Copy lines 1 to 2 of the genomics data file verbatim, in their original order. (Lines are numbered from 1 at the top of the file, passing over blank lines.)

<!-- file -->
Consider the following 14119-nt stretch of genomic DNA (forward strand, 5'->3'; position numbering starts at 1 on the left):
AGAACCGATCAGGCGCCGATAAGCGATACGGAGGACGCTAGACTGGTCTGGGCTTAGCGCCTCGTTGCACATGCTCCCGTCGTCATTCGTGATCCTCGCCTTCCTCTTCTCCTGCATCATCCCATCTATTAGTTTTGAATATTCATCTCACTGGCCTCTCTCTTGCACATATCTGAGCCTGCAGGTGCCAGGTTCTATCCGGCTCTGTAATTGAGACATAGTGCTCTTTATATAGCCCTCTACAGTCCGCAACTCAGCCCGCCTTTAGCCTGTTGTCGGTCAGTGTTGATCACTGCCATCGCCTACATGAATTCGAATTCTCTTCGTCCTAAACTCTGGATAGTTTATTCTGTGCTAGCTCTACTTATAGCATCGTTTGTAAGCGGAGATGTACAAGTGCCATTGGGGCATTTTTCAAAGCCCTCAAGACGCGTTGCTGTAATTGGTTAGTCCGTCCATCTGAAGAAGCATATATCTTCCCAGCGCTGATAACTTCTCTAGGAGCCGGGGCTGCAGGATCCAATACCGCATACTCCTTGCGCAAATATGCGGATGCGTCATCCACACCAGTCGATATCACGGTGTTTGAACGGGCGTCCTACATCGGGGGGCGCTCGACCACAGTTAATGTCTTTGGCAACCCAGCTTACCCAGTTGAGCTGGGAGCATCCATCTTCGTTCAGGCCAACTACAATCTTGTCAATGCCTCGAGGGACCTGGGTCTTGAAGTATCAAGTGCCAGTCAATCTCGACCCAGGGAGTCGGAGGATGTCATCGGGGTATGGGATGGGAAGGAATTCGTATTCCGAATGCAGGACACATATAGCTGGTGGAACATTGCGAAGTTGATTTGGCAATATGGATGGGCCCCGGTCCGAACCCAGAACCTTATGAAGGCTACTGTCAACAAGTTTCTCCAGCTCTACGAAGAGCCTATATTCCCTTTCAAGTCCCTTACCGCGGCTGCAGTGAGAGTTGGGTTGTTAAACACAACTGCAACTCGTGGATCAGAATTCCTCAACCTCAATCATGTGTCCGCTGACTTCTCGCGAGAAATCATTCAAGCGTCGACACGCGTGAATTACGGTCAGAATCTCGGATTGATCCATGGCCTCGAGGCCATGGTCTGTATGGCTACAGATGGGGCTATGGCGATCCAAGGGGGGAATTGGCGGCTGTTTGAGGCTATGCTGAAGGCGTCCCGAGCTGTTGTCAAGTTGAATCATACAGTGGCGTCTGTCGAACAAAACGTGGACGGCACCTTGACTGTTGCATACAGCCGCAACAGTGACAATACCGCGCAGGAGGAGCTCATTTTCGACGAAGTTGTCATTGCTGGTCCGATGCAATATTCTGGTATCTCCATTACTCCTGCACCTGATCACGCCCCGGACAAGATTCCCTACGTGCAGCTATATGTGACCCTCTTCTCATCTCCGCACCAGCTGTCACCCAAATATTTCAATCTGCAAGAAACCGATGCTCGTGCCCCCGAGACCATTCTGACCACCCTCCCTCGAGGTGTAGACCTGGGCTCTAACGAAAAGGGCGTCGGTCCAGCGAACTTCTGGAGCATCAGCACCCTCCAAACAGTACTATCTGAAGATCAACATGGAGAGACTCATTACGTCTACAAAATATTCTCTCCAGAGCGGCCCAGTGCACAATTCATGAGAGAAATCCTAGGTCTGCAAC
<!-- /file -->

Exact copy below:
Consider the following 14119-nt stretch of genomic DNA (forward strand, 5'->3'; position numbering starts at 1 on the left):
AGAACCGATCAGGCGCCGATAAGCGATACGGAGGACGCTAGACTGGTCTGGGCTTAGCGCCTCGTTGCACATGCTCCCGTCGTCATTCGTGATCCTCGCCTTCCTCTTCTCCTGCATCATCCCATCTATTAGTTTTGAATATTCATCTCACTGGCCTCTCTCTTGCACATATCTGAGCCTGCAGGTGCCAGGTTCTATCCGGCTCTGTAATTGAGACATAGTGCTCTTTATATAGCCCTCTACAGTCCGCAACTCAGCCCGCCTTTAGCCTGTTGTCGGTCAGTGTTGATCACTGCCATCGCCTACATGAATTCGAATTCTCTTCGTCCTAAACTCTGGATAGTTTATTCTGTGCTAGCTCTACTTATAGCATCGTTTGTAAGCGGAGATGTACAAGTGCCATTGGGGCATTTTTCAAAGCCCTCAAGACGCGTTGCTGTAATTGGTTAGTCCGTCCATCTGAAGAAGCATATATCTTCCCAGCGCTGATAACTTCTCTAGGAGCCGGGGCTGCAGGATCCAATACCGCATACTCCTTGCGCAAATATGCGGATGCGTCATCCACACCAGTCGATATCACGGTGTTTGAACGGGCGTCCTACATCGGGGGGCGCTCGACCACAGTTAATGTCTTTGGCAACCCAGCTTACCCAGTTGAGCTGGGAGCATCCATCTTCGTTCAGGCCAACTACAATCTTGTCAATGCCTCGAGGGACCTGGGTCTTGAAGTATCAAGTGCCAGTCAATCTCGACCCAGGGAGTCGGAGGATGTCATCGGGGTATGGGATGGGAAGGAATTCGTATTCCGAATGCAGGACACATATAGCTGGTGGAACATTGCGAAGTTGATTTGGCAATATGGATGGGCCCCGGTCCGAACCCAGAACCTTATGAAGGCTACTGTCAACAAGTTTCTCCAGCTCTACGAAGAGCCTATATTCCCTTTCAAGTCCCTTACCGCGGCTGCAGTGAGAGTTGGGTTGTTAAACACAACTGCAACTCGTGGATCAGAATTCCTCAACCTCAATCATGTGTCCGCTGACTTCTCGCGAGAAATCATTCAAGCGTCGACACGCGTGAATTACGGTCAGAATCTCGGATTGATCCATGGCCTCGAGGCCATGGTCTGTATGGCTACAGATGGGGCTATGGCGATCCAAGGGGGGAATTGGCGGCTGTTTGAGGCTATGCTGAAGGCGTCCCGAGCTGTTGTCAAGTTGAATCATACAGTGGCGTCTGTCGAACAAAACGTGGACGGCACCTTGACTGTTGCATACAGCCGCAACAGTGACAATACCGCGCAGGAGGAGCTCATTTTCGACGAAGTTGTCATTGCTGGTCCGATGCAATATTCTGGTATCTCCATTACTCCTGCACCTGATCACGCCCCGGACAAGATTCCCTACGTGCAGCTATATGTGACCCTCTTCTCATCTCCGCACCAGCTGTCACCCAAATATTTCAATCTGCAAGAAACCGATGCTCGTGCCCCCGAGACCATTCTGACCACCCTCCCTCGAGGTGTAGACCTGGGCTCTAACGAAAAGGGCGTCGGTCCAGCGAACTTCTGGAGCATCAGCACCCTCCAAACAGTACTATCTGAAGATCAACATGGAGAGACTCATTACGTCTACAAAATATTCTCTCCAGAGCGGCCCAGTGCACAATTCATGAGAGAAATCCTAGGTCTGCAAC